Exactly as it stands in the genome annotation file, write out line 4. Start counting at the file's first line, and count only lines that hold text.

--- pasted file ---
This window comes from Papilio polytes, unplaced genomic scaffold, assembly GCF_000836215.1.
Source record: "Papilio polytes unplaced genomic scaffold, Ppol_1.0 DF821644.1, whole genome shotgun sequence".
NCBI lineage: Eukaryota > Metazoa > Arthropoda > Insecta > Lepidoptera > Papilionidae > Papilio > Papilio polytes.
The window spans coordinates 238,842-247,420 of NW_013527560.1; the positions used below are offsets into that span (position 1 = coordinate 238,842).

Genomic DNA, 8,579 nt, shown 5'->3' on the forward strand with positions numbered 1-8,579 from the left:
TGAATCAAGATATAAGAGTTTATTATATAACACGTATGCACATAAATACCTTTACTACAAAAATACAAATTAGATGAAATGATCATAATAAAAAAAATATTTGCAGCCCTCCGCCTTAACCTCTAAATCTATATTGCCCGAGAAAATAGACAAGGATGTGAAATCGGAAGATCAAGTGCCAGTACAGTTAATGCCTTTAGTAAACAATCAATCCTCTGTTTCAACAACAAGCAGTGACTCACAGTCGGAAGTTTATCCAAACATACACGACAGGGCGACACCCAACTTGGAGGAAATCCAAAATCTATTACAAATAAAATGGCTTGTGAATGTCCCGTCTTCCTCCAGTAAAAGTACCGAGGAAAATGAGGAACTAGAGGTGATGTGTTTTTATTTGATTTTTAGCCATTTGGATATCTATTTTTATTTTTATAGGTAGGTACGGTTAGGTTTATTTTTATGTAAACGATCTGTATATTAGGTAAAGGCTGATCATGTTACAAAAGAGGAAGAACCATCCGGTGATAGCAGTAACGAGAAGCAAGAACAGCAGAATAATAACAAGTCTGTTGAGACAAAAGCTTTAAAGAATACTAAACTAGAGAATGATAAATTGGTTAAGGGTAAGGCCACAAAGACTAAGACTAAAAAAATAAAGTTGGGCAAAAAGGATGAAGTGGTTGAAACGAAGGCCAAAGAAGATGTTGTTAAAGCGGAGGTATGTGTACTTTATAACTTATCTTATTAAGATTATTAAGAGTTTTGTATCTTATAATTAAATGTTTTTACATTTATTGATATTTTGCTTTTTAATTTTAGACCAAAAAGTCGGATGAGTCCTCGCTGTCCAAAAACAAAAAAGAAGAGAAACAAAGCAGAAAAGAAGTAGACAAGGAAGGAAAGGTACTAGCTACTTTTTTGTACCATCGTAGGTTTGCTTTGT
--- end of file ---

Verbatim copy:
The window spans coordinates 238,842-247,420 of NW_013527560.1; the positions used below are offsets into that span (position 1 = coordinate 238,842).